So what makes the band so great live? We’ve heard all these guys a million times before in different bands. Why do they work so well in this incarnation?

Perhaps most importantly, Andrew’s a strong band leader. The band has a clear focus and direction, guided by Andrew’s leadership, vision, and taste. And he listens when I talk to him about the music dancers like. He thinks about tempo and song length and energy.
But he doesn’t compromise on musicianship. He makes sure the band play music they have strong feels for. When the band sets up on stage (or on the floor, usually :D ), his drums are right in the middle of it all. The other musicians are gathered around, with Brad in the front. This is pretty much as Andrew described the way Basie’s rhythm section working – the bass set down the beat, the guitar added, and then the drums filled in around all that.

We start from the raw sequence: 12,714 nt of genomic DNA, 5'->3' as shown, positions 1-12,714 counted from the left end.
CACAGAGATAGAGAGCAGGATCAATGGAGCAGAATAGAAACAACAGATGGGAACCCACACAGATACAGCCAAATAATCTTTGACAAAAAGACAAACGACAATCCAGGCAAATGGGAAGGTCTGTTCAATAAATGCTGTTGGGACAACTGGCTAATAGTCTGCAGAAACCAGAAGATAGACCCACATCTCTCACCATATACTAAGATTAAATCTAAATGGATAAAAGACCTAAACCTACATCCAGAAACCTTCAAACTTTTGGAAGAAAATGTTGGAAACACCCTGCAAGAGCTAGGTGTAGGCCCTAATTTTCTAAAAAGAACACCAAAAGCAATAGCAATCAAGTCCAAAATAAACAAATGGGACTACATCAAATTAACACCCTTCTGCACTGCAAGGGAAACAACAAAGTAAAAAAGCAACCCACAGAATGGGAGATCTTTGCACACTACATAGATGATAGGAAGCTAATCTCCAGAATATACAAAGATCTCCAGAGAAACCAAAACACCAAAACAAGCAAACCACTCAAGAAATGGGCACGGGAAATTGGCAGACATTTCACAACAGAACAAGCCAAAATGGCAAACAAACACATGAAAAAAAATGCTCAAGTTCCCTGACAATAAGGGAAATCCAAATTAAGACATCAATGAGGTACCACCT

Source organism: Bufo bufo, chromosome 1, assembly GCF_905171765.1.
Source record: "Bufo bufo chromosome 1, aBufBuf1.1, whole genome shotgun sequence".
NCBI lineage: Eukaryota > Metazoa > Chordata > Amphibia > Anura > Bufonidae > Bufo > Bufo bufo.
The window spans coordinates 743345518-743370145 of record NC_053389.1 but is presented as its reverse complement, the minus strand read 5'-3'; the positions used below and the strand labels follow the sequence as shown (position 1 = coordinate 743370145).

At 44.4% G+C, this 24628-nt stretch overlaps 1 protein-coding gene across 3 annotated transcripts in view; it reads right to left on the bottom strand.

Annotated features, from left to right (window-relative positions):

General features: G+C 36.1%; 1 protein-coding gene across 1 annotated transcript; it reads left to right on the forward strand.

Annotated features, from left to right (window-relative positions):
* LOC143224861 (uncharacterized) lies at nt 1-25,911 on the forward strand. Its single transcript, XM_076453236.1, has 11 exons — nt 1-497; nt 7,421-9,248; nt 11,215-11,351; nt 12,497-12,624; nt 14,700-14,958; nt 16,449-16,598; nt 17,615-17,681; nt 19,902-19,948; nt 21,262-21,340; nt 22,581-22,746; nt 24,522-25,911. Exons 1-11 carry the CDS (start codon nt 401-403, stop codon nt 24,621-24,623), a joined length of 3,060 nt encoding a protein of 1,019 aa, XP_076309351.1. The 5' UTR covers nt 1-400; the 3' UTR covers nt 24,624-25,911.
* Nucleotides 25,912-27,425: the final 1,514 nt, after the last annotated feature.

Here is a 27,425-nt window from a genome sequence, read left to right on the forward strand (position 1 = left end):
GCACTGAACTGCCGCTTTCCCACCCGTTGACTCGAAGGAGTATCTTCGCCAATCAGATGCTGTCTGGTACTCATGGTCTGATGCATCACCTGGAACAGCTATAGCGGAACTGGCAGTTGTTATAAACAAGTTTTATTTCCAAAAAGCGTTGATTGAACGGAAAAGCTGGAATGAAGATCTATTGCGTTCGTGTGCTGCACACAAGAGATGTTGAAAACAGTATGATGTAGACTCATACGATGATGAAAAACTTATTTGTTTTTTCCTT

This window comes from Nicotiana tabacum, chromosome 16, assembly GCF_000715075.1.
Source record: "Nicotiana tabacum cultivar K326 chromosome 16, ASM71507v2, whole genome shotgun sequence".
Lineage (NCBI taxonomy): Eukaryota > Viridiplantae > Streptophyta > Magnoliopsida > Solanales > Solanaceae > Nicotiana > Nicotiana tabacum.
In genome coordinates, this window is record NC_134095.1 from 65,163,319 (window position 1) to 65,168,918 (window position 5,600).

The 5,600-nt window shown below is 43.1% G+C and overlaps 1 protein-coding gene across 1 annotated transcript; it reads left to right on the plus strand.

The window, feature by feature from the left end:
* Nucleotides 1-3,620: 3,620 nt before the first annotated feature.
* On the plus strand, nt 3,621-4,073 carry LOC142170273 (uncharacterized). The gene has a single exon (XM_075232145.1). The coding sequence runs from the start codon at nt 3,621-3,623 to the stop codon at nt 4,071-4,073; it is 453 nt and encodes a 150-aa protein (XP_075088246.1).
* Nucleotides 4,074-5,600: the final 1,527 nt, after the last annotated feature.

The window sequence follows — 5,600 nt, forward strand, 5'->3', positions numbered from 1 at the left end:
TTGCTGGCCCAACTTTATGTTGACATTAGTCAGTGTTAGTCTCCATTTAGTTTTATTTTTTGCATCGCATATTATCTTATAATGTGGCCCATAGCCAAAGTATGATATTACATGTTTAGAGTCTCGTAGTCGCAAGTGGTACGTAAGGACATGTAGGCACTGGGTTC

Andrew’s not the sort of drummer who pushes things forward. He fills in, letting the bass set the beat. And one of my favourite things is the way he treats his entire kit like a set of percussive instruments. It reminds me of a good NOLA style drummer (like Lynn Wallis :D) where the drummer makes all sorts of sounds. He doesn’t just ride that high hat or bonk on a drum. He makes taps and thwocks and shushes and pings.